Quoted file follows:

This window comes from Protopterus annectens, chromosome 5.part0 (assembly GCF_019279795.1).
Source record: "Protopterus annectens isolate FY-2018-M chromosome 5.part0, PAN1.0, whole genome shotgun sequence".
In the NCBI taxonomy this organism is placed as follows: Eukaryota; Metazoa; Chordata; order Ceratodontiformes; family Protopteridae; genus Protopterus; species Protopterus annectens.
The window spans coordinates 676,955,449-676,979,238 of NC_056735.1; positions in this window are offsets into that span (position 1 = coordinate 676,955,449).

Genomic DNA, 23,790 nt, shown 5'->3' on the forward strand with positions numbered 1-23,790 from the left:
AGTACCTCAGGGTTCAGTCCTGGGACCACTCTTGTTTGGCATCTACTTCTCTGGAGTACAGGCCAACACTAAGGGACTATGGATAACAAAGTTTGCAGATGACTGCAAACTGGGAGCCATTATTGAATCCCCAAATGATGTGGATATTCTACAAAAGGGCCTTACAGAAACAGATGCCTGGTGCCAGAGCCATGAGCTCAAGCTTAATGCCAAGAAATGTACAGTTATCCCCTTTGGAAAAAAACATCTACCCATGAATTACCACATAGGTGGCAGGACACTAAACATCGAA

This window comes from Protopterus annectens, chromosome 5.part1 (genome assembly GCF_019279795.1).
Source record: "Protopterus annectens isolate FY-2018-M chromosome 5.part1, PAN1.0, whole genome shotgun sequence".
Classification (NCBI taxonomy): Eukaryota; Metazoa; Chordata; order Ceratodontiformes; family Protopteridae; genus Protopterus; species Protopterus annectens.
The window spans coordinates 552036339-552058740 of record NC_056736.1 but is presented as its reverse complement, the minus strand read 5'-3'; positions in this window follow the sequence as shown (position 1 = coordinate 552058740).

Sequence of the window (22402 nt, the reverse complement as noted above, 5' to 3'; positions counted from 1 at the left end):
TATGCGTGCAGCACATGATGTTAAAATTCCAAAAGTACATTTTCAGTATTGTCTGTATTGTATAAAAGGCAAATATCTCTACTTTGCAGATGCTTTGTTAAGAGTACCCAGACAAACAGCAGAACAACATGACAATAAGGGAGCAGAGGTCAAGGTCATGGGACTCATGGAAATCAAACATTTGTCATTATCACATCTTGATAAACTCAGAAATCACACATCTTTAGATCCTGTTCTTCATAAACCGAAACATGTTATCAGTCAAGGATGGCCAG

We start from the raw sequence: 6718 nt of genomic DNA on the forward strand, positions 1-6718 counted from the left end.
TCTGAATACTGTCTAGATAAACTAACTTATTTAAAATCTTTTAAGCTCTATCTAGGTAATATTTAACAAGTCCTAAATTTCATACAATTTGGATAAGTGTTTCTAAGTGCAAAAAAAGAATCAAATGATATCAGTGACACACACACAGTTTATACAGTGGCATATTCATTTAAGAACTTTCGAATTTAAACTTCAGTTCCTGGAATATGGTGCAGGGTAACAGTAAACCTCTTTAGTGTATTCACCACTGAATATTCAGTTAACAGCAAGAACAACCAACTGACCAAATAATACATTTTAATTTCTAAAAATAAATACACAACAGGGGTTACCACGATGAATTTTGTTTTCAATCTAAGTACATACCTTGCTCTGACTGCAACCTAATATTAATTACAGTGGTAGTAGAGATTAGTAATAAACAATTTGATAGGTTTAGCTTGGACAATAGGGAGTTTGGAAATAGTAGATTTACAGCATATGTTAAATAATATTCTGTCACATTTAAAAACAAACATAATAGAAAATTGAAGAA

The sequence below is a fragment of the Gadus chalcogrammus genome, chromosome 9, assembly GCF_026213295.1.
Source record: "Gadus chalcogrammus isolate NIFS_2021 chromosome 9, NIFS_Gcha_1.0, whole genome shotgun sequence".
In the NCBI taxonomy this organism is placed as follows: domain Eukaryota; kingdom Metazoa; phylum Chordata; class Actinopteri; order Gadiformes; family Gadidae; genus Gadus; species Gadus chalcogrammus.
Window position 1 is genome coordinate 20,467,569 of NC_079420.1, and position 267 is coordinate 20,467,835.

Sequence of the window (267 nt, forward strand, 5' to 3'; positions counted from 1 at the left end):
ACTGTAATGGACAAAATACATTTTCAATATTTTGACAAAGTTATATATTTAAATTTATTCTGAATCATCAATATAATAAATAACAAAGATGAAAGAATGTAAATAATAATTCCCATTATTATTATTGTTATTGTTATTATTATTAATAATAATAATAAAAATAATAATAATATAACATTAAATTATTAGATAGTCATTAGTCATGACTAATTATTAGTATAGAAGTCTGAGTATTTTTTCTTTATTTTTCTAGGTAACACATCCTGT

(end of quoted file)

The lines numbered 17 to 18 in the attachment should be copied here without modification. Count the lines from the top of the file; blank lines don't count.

In the NCBI taxonomy this organism is placed as follows: domain Eukaryota; kingdom Metazoa; phylum Chordata; class Actinopteri; order Gadiformes; family Gadidae; genus Gadus; species Gadus chalcogrammus.
Window position 1 is genome coordinate 20,467,569 of NC_079420.1, and position 267 is coordinate 20,467,835.